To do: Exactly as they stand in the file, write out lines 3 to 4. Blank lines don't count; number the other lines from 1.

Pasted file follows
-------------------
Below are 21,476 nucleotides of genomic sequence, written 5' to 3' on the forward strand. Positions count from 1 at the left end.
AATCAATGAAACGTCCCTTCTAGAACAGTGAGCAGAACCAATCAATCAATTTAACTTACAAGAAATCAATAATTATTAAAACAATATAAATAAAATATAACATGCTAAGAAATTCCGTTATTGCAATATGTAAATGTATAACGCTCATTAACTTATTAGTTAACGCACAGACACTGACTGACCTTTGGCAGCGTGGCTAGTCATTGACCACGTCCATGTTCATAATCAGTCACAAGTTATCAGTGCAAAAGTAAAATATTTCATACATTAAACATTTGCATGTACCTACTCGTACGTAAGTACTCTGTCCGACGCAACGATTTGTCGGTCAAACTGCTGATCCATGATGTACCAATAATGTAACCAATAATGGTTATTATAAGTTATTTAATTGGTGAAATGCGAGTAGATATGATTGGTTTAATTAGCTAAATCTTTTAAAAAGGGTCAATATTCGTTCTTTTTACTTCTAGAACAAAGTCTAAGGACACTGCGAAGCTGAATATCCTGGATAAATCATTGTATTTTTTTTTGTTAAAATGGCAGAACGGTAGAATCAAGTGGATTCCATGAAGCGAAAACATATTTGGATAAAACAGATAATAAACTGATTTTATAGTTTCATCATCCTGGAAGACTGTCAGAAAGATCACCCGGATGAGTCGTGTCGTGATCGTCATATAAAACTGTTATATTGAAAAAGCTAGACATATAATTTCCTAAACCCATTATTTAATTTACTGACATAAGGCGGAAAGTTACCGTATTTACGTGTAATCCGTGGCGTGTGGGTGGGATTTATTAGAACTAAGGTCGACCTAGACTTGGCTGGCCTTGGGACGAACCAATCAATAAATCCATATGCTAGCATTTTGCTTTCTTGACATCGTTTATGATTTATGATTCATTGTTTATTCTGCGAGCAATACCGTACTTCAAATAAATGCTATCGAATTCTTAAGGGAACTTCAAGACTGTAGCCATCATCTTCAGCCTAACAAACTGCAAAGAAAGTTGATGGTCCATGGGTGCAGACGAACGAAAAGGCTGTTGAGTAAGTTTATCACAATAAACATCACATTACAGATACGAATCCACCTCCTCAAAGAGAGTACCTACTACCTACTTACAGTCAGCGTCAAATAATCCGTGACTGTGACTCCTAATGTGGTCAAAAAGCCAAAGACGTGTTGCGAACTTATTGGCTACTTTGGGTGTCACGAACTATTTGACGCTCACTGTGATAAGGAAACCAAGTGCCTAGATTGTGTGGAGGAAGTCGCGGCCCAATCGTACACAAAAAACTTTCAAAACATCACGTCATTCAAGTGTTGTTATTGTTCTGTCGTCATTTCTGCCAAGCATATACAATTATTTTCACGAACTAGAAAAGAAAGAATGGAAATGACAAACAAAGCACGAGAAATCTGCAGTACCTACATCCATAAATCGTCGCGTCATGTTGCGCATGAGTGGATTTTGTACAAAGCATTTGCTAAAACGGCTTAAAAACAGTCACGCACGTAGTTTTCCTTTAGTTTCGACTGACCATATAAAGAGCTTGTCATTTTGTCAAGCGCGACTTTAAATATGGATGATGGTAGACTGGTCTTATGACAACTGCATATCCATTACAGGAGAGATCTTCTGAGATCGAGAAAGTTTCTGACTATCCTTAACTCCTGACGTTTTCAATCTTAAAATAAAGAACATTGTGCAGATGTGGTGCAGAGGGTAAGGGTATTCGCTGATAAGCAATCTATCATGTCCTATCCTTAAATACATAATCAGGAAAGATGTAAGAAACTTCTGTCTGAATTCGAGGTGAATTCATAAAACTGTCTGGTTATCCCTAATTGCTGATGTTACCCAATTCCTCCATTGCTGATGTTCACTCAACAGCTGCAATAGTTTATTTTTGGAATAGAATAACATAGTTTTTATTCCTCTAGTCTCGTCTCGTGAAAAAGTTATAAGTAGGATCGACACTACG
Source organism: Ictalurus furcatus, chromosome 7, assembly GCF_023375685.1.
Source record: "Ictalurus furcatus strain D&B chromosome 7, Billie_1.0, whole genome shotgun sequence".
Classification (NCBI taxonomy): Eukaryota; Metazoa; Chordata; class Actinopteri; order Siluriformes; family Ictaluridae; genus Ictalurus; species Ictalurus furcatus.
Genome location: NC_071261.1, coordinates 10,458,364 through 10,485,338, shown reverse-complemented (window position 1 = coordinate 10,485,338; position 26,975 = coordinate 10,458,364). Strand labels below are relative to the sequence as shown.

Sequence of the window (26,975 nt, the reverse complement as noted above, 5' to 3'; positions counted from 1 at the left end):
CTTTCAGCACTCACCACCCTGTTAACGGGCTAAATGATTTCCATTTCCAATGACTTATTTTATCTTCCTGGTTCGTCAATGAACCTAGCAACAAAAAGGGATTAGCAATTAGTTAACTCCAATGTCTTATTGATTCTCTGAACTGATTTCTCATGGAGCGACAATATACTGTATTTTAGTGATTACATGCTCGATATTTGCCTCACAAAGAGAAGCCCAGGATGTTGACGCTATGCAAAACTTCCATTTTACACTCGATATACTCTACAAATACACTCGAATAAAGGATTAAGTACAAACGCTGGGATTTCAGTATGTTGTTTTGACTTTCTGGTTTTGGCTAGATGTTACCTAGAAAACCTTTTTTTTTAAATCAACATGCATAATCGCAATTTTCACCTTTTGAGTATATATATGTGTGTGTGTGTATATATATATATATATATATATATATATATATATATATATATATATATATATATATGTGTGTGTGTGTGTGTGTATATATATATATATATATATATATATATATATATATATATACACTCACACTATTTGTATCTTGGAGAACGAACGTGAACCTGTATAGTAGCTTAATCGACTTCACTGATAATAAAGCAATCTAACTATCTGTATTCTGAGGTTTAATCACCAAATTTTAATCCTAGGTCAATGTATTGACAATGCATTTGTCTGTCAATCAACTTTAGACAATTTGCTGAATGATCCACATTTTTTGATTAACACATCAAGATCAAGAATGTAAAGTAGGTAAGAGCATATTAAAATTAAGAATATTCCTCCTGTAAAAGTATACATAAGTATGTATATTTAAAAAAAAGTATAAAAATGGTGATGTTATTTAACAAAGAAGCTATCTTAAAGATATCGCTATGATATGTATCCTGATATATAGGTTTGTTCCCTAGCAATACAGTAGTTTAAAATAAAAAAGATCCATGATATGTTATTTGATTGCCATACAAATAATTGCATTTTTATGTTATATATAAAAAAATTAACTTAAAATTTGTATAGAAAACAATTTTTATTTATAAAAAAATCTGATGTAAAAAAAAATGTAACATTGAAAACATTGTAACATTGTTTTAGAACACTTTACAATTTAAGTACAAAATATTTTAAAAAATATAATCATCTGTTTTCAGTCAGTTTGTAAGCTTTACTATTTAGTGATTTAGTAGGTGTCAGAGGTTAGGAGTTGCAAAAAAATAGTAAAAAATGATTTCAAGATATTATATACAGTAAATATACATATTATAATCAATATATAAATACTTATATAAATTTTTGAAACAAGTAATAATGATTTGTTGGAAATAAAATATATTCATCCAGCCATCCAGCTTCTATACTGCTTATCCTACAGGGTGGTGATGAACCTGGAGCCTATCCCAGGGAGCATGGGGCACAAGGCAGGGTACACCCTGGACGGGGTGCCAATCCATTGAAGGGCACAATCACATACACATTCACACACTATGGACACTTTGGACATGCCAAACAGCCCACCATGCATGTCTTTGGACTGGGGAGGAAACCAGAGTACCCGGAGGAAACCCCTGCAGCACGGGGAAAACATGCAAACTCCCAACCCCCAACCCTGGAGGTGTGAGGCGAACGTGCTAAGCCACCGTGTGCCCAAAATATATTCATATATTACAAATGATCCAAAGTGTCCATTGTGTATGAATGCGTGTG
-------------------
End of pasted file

Source organism: Ictalurus furcatus, chromosome 7, assembly GCF_023375685.1.
Source record: "Ictalurus furcatus strain D&B chromosome 7, Billie_1.0, whole genome shotgun sequence".